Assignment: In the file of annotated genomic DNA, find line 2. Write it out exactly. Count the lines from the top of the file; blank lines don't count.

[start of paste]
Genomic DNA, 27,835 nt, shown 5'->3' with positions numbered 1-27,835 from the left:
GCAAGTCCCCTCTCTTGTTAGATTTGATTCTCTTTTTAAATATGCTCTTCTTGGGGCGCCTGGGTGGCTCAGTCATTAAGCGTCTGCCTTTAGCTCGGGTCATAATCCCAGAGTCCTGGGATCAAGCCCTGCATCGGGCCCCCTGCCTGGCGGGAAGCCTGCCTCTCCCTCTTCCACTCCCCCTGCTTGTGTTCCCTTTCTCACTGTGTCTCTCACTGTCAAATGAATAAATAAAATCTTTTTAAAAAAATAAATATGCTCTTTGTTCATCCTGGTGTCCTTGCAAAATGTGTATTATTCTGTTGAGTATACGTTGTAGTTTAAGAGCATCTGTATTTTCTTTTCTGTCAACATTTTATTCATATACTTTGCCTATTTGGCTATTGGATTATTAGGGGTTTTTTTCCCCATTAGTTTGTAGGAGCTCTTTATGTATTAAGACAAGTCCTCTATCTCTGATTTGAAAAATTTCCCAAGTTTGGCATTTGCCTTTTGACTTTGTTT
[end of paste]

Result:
GCAAGTCCCCTCTCTTGTTAGATTTGATTCTCTTTTTAAATATGCTCTTCTTGGGGCGCCTGGGTGGCTCAGTCATTAAGCGTCTGCCTTTAGCTCGGGTCATAATCCCAGAGTCCTGGGATCAAGCCCTGCATCGGGCCCCCTGCCTGGCGGGAAGCCTGCCTCTCCCTCTTCCACTCCCCCTGCTTGTGTTCCCTTTCTCACTGTGTCTCTCACTGTCAAATGAATAAATAAAATCTTTTTAAAAAAATAAATATGCTCTTTGTTCATCCTGGTGTCCTTGCAAAATGTGTATTATTCTGTTGAGTATACGTTGTAGTTTAAGAGCATCTGTATTTTCTTTTCTGTCAACATTTTATTCATATACTTTGCCTATTTGGCTATTGGATTATTAGGGGTTTTTTTCCCCATTAGTTTGTAGGAGCTCTTTATGTATTAAGACAAGTCCTCTATCTCTGATTTGAAAAATTTCCCAAGTTTGGCATTTGCCTTTTGACTTTGTTT